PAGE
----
The Improve phase is where the proverbial rubber meets the road. At this time, possible solutions are identified and evaluated. The root causes, highlighted by the critical inputs, are addressed or completely eliminated depending on the extent of the problem. This helps optimize the process and streamline it. The process map can be re-drawn as necessary to show the changes and allow the process to be re-evaluated. Then, a test of the changes can be implemented to see if they match the predictions from the process map. Once implemented, results from the changes are compiled by the problem solving group and measured against the baseline. Stakeholders can determine if the critical inputs are corrected to the customer’s needs. This is also where the problem solving team would determine if full implementation of the changes is functionally or financially possible.

C – Control

The final step in the DMAIC process, Control, is where the changes are fully implemented and are monitored long-term. The problem solving team can create standard operating procedures for the process and establishes measurement for future process performance. They will then train those in company to use the new process and document the training. Also, the problem solving team will consider other portions of the company where these improvements can be implemented as well. New adjustment can be made as needed.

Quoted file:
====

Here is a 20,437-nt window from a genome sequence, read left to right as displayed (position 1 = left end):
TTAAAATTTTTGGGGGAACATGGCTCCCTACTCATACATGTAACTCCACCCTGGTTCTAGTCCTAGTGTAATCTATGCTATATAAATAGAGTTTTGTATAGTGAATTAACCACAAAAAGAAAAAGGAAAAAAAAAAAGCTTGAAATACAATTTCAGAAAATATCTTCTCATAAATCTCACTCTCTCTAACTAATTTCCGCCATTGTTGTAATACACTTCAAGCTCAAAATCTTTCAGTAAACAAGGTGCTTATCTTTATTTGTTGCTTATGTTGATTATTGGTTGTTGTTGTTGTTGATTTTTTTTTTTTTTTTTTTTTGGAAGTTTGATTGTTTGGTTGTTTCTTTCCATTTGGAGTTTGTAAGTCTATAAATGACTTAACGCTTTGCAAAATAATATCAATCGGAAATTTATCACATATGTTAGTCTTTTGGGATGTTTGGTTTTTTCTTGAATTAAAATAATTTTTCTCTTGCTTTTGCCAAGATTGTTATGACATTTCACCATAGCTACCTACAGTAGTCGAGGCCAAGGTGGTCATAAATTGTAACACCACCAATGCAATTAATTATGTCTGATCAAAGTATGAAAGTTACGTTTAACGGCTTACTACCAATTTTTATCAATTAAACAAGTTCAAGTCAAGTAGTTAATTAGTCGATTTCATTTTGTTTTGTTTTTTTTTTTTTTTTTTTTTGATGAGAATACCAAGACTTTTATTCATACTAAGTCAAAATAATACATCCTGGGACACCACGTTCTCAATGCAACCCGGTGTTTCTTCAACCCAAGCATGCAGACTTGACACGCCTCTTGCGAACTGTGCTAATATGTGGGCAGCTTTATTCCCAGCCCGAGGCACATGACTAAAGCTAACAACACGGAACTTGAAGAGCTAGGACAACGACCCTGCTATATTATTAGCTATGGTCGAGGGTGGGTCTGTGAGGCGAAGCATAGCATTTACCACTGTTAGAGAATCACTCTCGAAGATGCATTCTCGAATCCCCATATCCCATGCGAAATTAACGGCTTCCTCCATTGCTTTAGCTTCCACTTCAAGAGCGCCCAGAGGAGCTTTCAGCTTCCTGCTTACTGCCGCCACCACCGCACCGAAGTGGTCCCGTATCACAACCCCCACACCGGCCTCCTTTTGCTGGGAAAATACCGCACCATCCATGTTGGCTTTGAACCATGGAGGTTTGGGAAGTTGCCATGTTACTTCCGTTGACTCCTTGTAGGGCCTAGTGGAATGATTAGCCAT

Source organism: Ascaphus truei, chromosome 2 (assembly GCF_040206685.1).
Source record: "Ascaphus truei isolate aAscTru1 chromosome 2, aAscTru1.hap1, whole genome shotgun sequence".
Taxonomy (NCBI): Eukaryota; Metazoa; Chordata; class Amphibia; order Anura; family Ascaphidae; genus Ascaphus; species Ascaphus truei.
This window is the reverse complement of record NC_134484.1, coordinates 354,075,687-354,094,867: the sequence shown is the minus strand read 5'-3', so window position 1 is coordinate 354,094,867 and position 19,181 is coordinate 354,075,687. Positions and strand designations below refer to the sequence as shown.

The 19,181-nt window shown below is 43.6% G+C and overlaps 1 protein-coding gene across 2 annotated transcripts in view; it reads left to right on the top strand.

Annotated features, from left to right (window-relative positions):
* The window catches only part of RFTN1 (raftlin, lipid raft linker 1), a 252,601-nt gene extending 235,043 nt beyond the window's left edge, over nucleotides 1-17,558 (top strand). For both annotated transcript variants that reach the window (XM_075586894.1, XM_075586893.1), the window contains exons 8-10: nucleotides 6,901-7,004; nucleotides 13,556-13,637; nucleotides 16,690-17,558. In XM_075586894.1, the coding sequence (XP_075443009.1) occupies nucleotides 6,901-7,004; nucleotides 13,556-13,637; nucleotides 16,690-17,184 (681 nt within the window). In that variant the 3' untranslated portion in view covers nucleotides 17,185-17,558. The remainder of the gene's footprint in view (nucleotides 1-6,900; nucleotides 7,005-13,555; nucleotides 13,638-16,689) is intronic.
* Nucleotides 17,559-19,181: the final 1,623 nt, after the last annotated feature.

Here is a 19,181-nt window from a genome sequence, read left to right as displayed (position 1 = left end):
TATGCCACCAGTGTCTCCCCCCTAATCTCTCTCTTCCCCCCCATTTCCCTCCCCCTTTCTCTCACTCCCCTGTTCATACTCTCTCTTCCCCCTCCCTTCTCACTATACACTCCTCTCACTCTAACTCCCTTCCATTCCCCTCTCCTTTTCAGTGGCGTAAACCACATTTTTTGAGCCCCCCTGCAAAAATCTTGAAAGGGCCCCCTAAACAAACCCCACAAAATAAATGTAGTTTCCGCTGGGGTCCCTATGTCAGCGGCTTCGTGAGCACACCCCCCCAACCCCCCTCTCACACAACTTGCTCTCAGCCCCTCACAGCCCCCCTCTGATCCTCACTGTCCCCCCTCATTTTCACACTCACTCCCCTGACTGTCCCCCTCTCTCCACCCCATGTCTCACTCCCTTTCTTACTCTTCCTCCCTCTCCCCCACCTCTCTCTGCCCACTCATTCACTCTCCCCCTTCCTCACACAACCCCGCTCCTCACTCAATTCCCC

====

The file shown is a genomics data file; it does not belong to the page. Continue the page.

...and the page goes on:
By working together, 3PLs and carriers can achieve more than if each only looked out for its own interest. Synergy is a business buzzword that is nearly cliché, but its meaning is true. Stephen Covey, author of 7 Rules for Highly Effective People, says “Synergy is better than my way or your way. It’s our way.” By synergizing and aligning goals, both parties succeed and achieve more.

When to Use the DMAIC Process

The ASQ says that DMAIC is well suited for complex problems or those that pose high-risk to the company. They also recommend this for problems that are obvious with an existing process and for problems that are measurable. Some ASQ members feel like the DMAIC process can be used more frequently. ASQ member Carl F. Berardinelli states in his article “To DMAIC or Not to DMAIC” the process “should be the go-to method. Its discipline discourages a team from skipping crucial steps and increases the chances of a successful project.”

The DMAIC process is a problem-solving framework that carefully examines a problem step-by-step. Each subsequent phase builds on the last, instructing the team what to do next. It uses strict data methods and is customer focused and customer facing. It provides constant opportunities for evaluation and improvement. Legendary football coach Vince Lombardi said, “Perfection is not attainable, but if we chase perfection, we can catch excellence.” The DMAIC process is a continual improvement tool that can help companies pursue excellence. It is not a blanket solution to all issues, but it is an effective way companies can evaluate their underlying problems and tailor solutions specifically for them.